I brewed a mead with OG ~1.12 and it stopped bubbling at an FG ~1.05. It is undrinkably sweet. I used champagne yeast, and was expecting a much lower FG. Should I re-inoculate the batch? Alternatively, what does overly sweet mead mix well with?

  • Has your fermentation location gone through any temperature changes lately? – baka Oct 12 '11 at 22:11
  • Yes. During fermentation, it probably varied between 60 and 75 degrees f – keflavich Oct 12 '11 at 23:08
  • the FG you state should allow champagne yeast to continue (I usually start at this spec grav and I use cote des blancs or premier cuvee and end at 1.009) – drj Oct 12 '11 at 23:49
  • @drj - Right, that's why I was surprised when it stopped – keflavich Oct 12 '11 at 23:52

I've had stuck meads before. Sometimes they can be tricky.. here's a couple tips

  1. Got a pH meter? If so, check the pH. A pH that is too low can stop a fermentation in it's tracks.
  2. What is the tempiture of the must? Ideal fermentation temp is around 60 degrees F.
  3. What was your starting gravity? Did the yeast meet it's alcohol thresehold?
  4. Repitch. This time.. do it with a yeast starter. Slowly add some of the must to it before you toss the entire starter in.

Lastly, here's a link on mead made complicated about stuck fermentation. There is lots of good information on on gotmead.com about stuck fermentations too (including a few of my own posts)

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Usually the antidote to a stalled fermentation is to re-pitch yeast. If you're using dry yeast, make sure to re-hydrate the yeast properly. (Sugar is usually not necessary for reconstituting dry yeast, but the temperature of the water is very important.)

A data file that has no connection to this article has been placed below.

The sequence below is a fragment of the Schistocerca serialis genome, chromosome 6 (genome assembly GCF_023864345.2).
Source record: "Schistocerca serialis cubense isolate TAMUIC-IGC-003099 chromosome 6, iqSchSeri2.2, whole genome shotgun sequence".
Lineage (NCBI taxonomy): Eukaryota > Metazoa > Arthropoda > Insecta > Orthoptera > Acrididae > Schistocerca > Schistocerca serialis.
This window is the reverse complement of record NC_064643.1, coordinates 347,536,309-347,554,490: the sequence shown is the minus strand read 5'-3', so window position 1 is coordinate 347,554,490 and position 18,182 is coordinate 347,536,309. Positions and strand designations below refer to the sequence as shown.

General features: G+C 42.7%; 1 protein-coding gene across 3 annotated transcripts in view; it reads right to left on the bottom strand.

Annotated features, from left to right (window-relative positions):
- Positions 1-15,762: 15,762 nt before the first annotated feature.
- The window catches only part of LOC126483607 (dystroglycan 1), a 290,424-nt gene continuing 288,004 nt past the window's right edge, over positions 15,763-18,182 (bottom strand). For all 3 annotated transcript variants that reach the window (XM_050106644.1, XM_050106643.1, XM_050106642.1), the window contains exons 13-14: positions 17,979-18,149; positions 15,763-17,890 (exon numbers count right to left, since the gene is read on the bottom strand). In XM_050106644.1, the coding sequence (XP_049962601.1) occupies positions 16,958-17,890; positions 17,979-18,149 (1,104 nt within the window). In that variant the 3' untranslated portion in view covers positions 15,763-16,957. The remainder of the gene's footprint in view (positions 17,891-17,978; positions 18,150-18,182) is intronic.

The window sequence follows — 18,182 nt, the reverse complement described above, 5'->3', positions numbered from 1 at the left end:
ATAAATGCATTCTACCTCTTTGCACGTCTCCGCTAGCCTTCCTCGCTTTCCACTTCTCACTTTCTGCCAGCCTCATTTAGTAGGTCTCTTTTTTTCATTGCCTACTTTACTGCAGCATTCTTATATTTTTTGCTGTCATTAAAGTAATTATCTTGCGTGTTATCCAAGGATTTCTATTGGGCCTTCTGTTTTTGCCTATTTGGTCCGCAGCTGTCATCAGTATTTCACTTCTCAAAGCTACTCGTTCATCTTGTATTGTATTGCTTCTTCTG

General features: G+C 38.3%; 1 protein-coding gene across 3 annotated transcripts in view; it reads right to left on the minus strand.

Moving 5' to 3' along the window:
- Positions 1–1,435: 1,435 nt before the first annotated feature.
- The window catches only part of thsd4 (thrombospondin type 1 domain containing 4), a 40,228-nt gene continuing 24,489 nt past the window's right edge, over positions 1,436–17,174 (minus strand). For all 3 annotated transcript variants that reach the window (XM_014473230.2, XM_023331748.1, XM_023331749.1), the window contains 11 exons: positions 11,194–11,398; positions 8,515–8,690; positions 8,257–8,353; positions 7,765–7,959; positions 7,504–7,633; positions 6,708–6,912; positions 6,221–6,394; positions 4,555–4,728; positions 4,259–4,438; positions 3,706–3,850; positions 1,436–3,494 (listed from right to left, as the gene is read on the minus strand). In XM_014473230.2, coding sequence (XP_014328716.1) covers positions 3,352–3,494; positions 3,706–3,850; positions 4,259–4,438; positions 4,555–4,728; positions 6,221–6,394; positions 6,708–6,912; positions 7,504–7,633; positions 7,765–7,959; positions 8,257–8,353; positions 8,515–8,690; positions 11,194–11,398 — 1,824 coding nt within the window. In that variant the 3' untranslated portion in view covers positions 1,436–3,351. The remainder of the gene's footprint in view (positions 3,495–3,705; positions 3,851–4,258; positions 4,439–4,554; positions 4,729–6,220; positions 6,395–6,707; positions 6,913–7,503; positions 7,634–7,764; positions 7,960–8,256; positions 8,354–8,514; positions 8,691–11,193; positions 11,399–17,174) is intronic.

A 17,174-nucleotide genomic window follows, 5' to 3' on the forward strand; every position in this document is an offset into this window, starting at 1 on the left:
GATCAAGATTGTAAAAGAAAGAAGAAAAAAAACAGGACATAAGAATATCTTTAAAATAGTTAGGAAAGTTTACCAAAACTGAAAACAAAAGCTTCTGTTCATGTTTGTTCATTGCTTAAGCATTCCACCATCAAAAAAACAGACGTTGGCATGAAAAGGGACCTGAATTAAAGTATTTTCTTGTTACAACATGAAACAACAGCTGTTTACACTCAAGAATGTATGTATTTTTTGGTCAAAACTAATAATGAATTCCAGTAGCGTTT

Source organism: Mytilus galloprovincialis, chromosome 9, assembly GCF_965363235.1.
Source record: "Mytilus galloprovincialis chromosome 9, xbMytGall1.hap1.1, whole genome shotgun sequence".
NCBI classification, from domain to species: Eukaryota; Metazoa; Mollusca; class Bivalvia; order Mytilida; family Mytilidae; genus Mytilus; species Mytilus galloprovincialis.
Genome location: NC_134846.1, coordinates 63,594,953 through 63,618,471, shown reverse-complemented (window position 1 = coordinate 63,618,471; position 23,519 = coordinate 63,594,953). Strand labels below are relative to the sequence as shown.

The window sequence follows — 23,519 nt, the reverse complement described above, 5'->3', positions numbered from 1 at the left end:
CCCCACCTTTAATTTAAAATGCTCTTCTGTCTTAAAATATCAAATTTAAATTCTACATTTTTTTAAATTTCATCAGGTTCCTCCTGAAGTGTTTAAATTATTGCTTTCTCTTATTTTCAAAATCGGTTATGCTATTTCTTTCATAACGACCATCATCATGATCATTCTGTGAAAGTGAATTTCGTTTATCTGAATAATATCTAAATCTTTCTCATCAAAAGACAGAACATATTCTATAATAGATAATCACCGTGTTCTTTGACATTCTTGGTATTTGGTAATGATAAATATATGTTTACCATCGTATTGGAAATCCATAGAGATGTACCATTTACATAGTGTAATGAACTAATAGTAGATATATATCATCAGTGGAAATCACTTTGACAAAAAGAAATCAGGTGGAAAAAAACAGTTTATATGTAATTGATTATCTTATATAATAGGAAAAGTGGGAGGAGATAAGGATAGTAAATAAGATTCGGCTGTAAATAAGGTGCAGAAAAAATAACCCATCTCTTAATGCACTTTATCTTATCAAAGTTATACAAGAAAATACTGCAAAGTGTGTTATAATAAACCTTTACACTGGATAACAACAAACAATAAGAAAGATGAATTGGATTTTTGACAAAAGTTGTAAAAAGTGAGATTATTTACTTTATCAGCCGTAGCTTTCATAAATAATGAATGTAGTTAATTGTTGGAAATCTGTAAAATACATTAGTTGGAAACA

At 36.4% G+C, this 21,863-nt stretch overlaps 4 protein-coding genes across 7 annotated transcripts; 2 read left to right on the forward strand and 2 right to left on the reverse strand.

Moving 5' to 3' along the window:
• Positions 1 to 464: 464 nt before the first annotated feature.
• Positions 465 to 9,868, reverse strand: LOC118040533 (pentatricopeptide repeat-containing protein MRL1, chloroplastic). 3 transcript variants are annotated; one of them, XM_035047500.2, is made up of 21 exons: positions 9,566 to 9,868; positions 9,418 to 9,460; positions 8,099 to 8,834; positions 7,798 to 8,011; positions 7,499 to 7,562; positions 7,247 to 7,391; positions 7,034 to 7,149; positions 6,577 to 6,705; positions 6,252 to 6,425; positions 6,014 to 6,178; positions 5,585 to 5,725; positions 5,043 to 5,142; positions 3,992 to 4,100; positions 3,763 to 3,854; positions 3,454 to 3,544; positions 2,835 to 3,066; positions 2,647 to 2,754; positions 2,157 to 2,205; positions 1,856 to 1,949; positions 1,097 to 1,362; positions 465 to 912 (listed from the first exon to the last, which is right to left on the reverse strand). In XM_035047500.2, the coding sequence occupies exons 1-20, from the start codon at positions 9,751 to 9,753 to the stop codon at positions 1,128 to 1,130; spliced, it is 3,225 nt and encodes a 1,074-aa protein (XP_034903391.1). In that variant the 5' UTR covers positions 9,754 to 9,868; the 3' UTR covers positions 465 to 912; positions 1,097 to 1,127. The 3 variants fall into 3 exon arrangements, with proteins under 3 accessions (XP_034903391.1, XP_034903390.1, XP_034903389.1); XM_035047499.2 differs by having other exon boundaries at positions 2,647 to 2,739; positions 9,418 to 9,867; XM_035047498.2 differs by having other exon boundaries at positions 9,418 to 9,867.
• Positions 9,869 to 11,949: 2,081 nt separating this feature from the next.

Also, how long was it stuck at 1.050? Is it possible that the yeast is still working on it, albeit slowly?

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  • It's certainly possible... I now have some bottles sitting around, and I'm hoping they still contain live yeast. I'll try again in a couple weeks. Thanks for the advice. – keflavich Oct 12 '11 at 23:09

I've had sweet mead mixed with raspberry or chocolate before that was pretty tasty in both cases. This was done by adding the unsweetened raspberries or bitter chocolate to take the edge off the sweetness in the original mead. I could imagine tart cherries working as well. Oregon Fruit is a good source for both unsweetened fruits in cans and is found in many grocery stores and wine brewing supply shops. Trader Joe's has the best prices for bittersweet/high % cacao bars that have low or no preservatives.

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  • How do you mix in the chocolate? Melt it? Or crumbles? I'm having a hard time visualizing this drink, but am very intrigued – keflavich Oct 13 '11 at 3:09
  • chocolate is soluble in alcohol to some extent (you've probably seen chocowine before). The choco mead that I had was warmed and blended while warm with melted choco (start the mead in the blender at high speed, then very slowly add the liquid chocolate as a thin stream to insure mixing, until the mixture is at the desired balance of sweetness and choco flavor, doesn't take much using high cacao choco). The other method uses choco nibs (These are bitter with intense choco flavor) in a secondary and letting the mead age over the nibs for several weeks (was on a tour of a meadery in CO). – drj Oct 13 '11 at 4:19
  • Or another potential method (based on what I know as a chemist and a decent chef) would be to melt the chocolate and slowly add everclear or good vodka until "soupy" at room temp, then add this to your mead. Two advantages: choco won't settle out and you up the ABV in the process :-). But I haven't tried this one yet in mead :-) (have used it to make a bittersweet spiked choco eggnog). – drj Oct 13 '11 at 4:21
  • I'd like to call this an answer too... I shouldn't have asked two questions at once. I'm waiting for my reputation to exceed 15 to +1 your answer / comments – keflavich Oct 14 '11 at 23:22

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